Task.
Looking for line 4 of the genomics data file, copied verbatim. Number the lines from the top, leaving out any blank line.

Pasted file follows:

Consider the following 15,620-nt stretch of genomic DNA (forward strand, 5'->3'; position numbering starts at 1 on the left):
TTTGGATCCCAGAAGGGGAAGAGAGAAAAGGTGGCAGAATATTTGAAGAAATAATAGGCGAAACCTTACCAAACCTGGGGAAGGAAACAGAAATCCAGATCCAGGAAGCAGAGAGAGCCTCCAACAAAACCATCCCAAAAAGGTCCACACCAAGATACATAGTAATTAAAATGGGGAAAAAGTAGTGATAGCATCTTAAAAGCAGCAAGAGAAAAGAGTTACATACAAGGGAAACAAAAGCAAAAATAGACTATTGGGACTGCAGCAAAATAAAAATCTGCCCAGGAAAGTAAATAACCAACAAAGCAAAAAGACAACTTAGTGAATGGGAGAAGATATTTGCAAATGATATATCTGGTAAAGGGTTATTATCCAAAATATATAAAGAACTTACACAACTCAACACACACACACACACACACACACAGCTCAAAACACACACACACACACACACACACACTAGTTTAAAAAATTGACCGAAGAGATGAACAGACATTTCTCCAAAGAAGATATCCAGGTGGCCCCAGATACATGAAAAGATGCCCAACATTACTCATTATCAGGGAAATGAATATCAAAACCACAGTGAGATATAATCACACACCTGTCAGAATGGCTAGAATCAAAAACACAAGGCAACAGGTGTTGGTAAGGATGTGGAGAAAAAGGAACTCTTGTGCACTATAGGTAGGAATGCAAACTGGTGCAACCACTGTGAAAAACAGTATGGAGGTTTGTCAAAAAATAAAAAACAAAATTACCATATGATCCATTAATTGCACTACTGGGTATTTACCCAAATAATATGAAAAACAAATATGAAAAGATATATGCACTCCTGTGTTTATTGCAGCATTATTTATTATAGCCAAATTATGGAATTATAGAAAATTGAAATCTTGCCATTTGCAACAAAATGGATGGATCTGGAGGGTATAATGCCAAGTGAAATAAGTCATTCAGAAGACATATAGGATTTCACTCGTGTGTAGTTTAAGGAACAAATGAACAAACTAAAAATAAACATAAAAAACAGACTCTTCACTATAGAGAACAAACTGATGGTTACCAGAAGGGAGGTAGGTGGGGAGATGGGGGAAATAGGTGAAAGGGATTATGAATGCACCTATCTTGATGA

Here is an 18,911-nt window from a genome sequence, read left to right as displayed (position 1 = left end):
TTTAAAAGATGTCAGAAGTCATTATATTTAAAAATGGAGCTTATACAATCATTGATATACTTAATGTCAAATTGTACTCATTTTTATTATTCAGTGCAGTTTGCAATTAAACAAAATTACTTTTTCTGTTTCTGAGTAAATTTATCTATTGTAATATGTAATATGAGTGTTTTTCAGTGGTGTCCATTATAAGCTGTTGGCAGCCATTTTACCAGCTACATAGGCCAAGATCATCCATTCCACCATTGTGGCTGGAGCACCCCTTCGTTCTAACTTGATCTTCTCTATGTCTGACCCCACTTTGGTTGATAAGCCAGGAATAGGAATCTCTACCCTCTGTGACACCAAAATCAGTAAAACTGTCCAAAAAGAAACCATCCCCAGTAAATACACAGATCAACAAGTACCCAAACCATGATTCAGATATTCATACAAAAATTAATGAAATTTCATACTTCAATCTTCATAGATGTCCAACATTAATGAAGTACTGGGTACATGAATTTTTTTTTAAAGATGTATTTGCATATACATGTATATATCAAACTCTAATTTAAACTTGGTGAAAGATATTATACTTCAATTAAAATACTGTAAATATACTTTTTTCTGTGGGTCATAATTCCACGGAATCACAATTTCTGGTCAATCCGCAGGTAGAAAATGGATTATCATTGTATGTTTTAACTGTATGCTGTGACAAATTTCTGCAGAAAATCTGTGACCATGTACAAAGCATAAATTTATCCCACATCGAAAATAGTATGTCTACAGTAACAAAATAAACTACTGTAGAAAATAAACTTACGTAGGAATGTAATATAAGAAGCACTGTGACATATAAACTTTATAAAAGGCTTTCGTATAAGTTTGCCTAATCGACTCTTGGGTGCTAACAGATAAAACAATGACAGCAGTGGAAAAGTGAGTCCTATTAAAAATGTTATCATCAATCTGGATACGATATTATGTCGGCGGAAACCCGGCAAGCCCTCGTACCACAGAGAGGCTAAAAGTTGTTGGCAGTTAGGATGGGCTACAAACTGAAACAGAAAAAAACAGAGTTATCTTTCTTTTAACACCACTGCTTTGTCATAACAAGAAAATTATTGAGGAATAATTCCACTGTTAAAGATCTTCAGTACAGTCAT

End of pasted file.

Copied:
TTTAAAAGATGTCAGAAGTCATTATATTTAAAAATGGAGCTTATACAATCATTGATATACTTAATGTCAAATTGTACTCATTTTTATTATTCAGTGCAGTTTGCAATTAAACAAAATTACTTTTTCTGTTTCTGAGTAAATTTATCTATTGTAATATGTAATATGAGTGTTTTTCAGTGGTGTCCATTATAAGCTGTTGGCAGCCATTTTACCAGCTACATAGGCCAAGATCATCCATTCCACCATTGTGGCTGGAGCACCCCTTCGTTCTAACTTGATCTTCTCTATGTCTGACCCCACTTTGGTTGATAAGCCAGGAATAGGAATCTCTACCCTCTGTGACACCAAAATCAGTAAAACTGTCCAAAAAGAAACCATCCCCAGTAAATACACAGATCAACAAGTACCCAAACCATGATTCAGATATTCATACAAAAATTAATGAAATTTCATACTTCAATCTTCATAGATGTCCAACATTAATGAAGTACTGGGTACATGAATTTTTTTTTAAAGATGTATTTGCATATACATGTATATATCAAACTCTAATTTAAACTTGGTGAAAGATATTATACTTCAATTAAAATACTGTAAATATACTTTTTTCTGTGGGTCATAATTCCACGGAATCACAATTTCTGGTCAATCCGCAGGTAGAAAATGGATTATCATTGTATGTTTTAACTGTATGCTGTGACAAATTTCTGCAGAAAATCTGTGACCATGTACAAAGCATAAATTTATCCCACATCGAAAATAGTATGTCTACAGTAACAAAATAAACTACTGTAGAAAATAAACTTACGTAGGAATGTAATATAAGAAGCACTGTGACATATAAACTTTATAAAAGGCTTTCGTATAAGTTTGCCTAATCGACTCTTGGGTGCTAACAGATAAAACAATGACAGCAGTGGAAAAGTGAGTCCTATTAAAAATGTTATCATCAATCTGGATACGATATTATGTCGGCGGAAACCCGGCAAGCCCTCGTACCACAGAGAGGCTAAAAGTTGTTGGCAGTTAGGATGGGCTACAAACTGAAACAGAAAAAAACAGAGTTATCTTTCTTTTAACACCACTGCTTTGTCATAACAAGAAAATTATTGAGGAATAATTCCACTGTTAAAGATCTTCAGTACAGTCAT